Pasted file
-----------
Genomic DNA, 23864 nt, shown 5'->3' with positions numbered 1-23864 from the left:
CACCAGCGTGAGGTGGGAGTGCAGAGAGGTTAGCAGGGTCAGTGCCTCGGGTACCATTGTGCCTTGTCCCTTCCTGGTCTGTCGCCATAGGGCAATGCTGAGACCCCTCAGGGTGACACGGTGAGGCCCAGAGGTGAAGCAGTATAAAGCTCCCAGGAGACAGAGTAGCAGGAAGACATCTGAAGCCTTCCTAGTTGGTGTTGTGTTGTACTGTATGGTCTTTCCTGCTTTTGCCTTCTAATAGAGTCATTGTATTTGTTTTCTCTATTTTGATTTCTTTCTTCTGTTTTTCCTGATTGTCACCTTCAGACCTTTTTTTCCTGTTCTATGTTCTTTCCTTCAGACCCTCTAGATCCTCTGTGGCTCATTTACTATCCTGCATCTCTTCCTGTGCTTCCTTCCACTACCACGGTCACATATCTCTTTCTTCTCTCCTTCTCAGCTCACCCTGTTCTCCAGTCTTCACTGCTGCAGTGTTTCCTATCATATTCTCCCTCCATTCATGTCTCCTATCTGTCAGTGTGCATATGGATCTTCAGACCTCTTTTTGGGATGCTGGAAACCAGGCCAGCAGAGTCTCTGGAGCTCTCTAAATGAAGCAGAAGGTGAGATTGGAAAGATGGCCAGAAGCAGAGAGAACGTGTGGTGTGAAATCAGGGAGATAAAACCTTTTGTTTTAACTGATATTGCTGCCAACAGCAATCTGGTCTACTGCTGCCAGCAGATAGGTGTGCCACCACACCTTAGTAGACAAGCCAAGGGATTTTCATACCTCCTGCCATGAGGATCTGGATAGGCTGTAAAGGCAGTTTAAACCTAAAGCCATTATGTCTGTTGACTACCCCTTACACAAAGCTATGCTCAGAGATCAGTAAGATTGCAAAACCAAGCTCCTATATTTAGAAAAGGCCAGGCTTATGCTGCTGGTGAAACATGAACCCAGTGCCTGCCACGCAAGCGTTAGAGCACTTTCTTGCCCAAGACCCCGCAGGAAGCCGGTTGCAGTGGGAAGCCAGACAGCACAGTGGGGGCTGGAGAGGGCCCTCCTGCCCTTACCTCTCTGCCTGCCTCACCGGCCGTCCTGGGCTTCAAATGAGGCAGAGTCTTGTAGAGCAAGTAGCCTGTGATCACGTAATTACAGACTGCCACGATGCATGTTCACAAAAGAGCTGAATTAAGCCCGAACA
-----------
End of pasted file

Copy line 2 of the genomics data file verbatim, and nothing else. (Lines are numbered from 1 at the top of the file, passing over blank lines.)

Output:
CACCAGCGTGAGGTGGGAGTGCAGAGAGGTTAGCAGGGTCAGTGCCTCGGGTACCATTGTGCCTTGTCCCTTCCTGGTCTGTCGCCATAGGGCAATGCTGAGACCCCTCAGGGTGACACGGTGAGGCCCAGAGGTGAAGCAGTATAAAGCTCCCAGGAGACAGAGTAGCAGGAAGACATCTGAAGCCTTCCTAGTTGGTGTTGTGTTGTACTGTATGGTCTTTCCTGCTTTTGCCTTCTAATAGAGTCATTGTATTTGTTTTCTCTATTTTGATTTCTTTCTTCTGTTTTTCCTGATTGTCACCTTCAGACCTTTTTTTCCTGTTCTATGTTCTTTCCTTCAGACCCTCTAGATCCTCTGTGGCTCATTTACTATCCTGCATCTCTTCCTGTGCTTCCTTCCACTACCACGGTCACATATCTCTTTCTTCTCTCCTTCTCAGCTCACCCTGTTCTCCAGTCTTCACTGCTGCAGTGTTTCCTATCATATTCTCCCTCCATTCATGTCTCCTATCTGTCAGTGTGCATATGGATCTTCAGACCTCTTTTTGGGATGCTGGAAACCAGGCCAGCAGAGTCTCTGGAGCTCTCTAAATGAAGCAGAAGGTGAGATTGGAAAGATGGCCAGAAGCAGAGAGAACGTGTGGTGTGAAATCAGGGAGATAAAACCTTTTGTTTTAACTGATATTGCTGCCAACAGCAATCTGGTCTACTGCTGCCAGCAGATAGGTGTGCCACCACACCTTAGTAGACAAGCCAAGGGATTTTCATACCTCCTGCCATGAGGATCTGGATAGGCTGTAAAGGCAGTTTAAACCTAAAGCCATTATGTCTGTTGACTACCCCTTACACAAAGCTATGCTCAGAGATCAGTAAGATTGCAAAACCAAGCTCCTATATTTAGAAAAGGCCAGGCTTATGCTGCTGGTGAAACATGAACCCAGTGCCTGCCACGCAAGCGTTAGAGCACTTTCTTGCCCAAGACCCCGCAGGAAGCCGGTTGCAGTGGGAAGCCAGACAGCACAGTGGGGGCTGGAGAGGGCCCTCCTGCCCTTACCTCTCTGCCTGCCTCACCGGCCGTCCTGGGCTTCAAATGAGGCAGAGTCTTGTAGAGCAAGTAGCCTGTGATCACGTAATTACAGACTGCCACGATGCATGTTCACAAAAGAGCTGAATTAAGCCCGAACA